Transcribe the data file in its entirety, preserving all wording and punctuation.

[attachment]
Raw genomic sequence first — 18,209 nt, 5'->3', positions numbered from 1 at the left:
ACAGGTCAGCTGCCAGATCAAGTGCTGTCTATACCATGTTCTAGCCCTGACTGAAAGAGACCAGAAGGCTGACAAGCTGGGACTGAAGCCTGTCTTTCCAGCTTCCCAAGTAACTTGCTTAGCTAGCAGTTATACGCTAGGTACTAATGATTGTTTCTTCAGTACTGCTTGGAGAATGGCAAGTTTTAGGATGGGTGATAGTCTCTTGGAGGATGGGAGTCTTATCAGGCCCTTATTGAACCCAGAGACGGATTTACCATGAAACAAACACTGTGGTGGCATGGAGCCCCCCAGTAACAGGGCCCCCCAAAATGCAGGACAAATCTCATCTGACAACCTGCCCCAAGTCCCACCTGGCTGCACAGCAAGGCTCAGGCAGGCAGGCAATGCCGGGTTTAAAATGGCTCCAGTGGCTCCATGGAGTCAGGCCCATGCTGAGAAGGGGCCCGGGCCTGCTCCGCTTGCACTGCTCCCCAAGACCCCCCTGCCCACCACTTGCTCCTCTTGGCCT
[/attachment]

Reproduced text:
Raw genomic sequence first — 18,209 nt, 5'->3', positions numbered from 1 at the left:
ACAGGTCAGCTGCCAGATCAAGTGCTGTCTATACCATGTTCTAGCCCTGACTGAAAGAGACCAGAAGGCTGACAAGCTGGGACTGAAGCCTGTCTTTCCAGCTTCCCAAGTAACTTGCTTAGCTAGCAGTTATACGCTAGGTACTAATGATTGTTTCTTCAGTACTGCTTGGAGAATGGCAAGTTTTAGGATGGGTGATAGTCTCTTGGAGGATGGGAGTCTTATCAGGCCCTTATTGAACCCAGAGACGGATTTACCATGAAACAAACACTGTGGTGGCATGGAGCCCCCCAGTAACAGGGCCCCCCAAAATGCAGGACAAATCTCATCTGACAACCTGCCCCAAGTCCCACCTGGCTGCACAGCAAGGCTCAGGCAGGCAGGCAATGCCGGGTTTAAAATGGCTCCAGTGGCTCCATGGAGTCAGGCCCATGCTGAGAAGGGGCCCGGGCCTGCTCCGCTTGCACTGCTCCCCAAGACCCCCCTGCCCACCACTTGCTCCTCTTGGCCT